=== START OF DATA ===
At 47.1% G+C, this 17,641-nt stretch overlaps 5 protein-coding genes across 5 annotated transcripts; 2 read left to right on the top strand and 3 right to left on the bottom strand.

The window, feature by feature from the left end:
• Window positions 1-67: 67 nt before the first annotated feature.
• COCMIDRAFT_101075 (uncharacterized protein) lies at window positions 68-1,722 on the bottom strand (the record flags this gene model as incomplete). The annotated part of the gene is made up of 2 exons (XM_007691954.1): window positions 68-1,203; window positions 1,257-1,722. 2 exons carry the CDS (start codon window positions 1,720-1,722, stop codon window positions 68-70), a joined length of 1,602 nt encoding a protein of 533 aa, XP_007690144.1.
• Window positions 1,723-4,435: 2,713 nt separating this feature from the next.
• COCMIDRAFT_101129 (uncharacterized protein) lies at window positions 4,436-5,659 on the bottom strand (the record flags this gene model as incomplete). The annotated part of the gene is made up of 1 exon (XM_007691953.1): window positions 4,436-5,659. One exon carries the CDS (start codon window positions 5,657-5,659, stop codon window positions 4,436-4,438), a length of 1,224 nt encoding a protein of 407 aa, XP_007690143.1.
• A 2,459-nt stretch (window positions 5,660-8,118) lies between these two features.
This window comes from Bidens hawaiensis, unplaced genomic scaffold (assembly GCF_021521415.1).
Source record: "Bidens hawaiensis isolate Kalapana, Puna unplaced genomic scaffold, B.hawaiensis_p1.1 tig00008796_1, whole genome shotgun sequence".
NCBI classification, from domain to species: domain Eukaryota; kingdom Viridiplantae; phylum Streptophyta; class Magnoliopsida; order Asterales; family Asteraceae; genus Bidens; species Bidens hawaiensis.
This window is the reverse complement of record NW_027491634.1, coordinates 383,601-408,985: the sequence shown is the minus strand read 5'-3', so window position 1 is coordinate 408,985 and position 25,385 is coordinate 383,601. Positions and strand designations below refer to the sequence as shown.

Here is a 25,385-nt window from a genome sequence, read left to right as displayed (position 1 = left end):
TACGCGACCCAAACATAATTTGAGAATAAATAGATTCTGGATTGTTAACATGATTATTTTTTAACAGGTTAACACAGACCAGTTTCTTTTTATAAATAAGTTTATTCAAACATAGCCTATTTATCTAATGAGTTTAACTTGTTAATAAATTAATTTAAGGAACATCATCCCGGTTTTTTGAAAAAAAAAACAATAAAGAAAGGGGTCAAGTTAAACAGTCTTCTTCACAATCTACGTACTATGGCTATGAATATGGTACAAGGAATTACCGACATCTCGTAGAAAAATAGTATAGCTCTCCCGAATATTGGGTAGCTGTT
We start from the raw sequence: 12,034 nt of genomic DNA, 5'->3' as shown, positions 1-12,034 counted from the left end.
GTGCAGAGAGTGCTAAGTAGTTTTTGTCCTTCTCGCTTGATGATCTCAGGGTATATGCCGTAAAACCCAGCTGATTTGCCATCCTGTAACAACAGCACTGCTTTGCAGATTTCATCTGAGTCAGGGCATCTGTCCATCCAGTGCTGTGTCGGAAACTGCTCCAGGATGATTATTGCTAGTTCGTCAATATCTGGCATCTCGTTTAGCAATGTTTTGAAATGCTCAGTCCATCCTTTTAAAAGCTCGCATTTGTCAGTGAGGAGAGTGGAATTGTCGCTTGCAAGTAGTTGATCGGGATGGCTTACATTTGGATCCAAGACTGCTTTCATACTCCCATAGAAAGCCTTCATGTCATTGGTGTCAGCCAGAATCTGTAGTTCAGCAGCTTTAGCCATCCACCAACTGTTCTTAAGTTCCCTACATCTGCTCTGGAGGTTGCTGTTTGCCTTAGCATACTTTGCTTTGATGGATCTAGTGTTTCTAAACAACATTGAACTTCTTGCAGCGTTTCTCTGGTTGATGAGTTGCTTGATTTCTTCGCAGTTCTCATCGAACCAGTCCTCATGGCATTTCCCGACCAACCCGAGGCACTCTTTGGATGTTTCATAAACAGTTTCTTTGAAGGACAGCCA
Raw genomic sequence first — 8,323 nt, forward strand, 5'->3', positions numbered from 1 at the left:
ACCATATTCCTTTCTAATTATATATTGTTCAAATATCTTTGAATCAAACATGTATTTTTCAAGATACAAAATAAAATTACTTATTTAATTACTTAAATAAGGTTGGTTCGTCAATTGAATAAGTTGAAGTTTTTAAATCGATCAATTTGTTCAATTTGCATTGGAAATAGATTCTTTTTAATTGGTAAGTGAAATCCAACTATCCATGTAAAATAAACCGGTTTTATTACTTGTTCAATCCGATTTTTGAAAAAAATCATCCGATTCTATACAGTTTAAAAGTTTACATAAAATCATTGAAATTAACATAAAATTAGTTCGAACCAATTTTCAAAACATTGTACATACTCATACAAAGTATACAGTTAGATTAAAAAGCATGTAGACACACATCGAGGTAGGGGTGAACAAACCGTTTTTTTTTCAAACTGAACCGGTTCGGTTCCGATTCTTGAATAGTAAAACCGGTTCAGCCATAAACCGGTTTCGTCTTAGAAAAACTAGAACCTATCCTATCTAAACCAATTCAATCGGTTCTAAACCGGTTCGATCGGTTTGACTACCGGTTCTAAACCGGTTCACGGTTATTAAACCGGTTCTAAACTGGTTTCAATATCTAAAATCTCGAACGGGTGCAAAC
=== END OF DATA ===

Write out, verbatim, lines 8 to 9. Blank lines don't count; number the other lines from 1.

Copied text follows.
This window comes from Bidens hawaiensis, unplaced genomic scaffold (assembly GCF_021521415.1).
Source record: "Bidens hawaiensis isolate Kalapana, Puna unplaced genomic scaffold, B.hawaiensis_p1.1 tig00008796_1, whole genome shotgun sequence".